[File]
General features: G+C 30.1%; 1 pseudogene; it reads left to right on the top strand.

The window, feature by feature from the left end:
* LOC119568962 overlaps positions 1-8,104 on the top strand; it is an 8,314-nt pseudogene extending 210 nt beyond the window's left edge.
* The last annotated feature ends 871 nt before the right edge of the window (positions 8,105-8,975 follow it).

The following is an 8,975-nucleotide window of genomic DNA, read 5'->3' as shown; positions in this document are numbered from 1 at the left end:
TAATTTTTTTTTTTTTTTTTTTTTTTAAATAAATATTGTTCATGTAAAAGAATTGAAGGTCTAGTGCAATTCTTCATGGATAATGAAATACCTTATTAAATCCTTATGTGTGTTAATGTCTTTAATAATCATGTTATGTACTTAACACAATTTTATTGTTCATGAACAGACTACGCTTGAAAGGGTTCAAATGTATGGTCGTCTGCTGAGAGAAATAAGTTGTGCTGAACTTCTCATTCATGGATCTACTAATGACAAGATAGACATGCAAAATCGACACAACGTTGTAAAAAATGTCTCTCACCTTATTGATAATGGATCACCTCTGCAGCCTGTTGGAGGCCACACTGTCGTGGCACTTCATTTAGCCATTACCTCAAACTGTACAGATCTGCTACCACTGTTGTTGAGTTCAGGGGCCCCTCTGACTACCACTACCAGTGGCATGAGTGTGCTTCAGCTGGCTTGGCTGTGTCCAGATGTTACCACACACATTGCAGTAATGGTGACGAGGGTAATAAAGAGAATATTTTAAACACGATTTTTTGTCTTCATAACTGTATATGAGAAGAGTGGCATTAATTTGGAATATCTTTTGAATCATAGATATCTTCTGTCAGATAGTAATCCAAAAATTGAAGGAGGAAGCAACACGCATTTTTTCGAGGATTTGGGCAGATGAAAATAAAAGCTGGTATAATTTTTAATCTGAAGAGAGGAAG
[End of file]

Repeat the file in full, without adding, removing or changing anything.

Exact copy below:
General features: G+C 30.1%; 1 pseudogene; it reads left to right on the top strand.

The window, feature by feature from the left end:
* LOC119568962 overlaps positions 1-8,104 on the top strand; it is an 8,314-nt pseudogene extending 210 nt beyond the window's left edge.
* The last annotated feature ends 871 nt before the right edge of the window (positions 8,105-8,975 follow it).

The following is an 8,975-nucleotide window of genomic DNA, read 5'->3' as shown; positions in this document are numbered from 1 at the left end:
TAATTTTTTTTTTTTTTTTTTTTTTTAAATAAATATTGTTCATGTAAAAGAATTGAAGGTCTAGTGCAATTCTTCATGGATAATGAAATACCTTATTAAATCCTTATGTGTGTTAATGTCTTTAATAATCATGTTATGTACTTAACACAATTTTATTGTTCATGAACAGACTACGCTTGAAAGGGTTCAAATGTATGGTCGTCTGCTGAGAGAAATAAGTTGTGCTGAACTTCTCATTCATGGATCTACTAATGACAAGATAGACATGCAAAATCGACACAACGTTGTAAAAAATGTCTCTCACCTTATTGATAATGGATCACCTCTGCAGCCTGTTGGAGGCCACACTGTCGTGGCACTTCATTTAGCCATTACCTCAAACTGTACAGATCTGCTACCACTGTTGTTGAGTTCAGGGGCCCCTCTGACTACCACTACCAGTGGCATGAGTGTGCTTCAGCTGGCTTGGCTGTGTCCAGATGTTACCACACACATTGCAGTAATGGTGACGAGGGTAATAAAGAGAATATTTTAAACACGATTTTTTGTCTTCATAACTGTATATGAGAAGAGTGGCATTAATTTGGAATATCTTTTGAATCATAGATATCTTCTGTCAGATAGTAATCCAAAAATTGAAGGAGGAAGCAACACGCATTTTTTCGAGGATTTGGGCAGATGAAAATAAAAGCTGGTATAATTTTTAATCTGAAGAGAGGAAG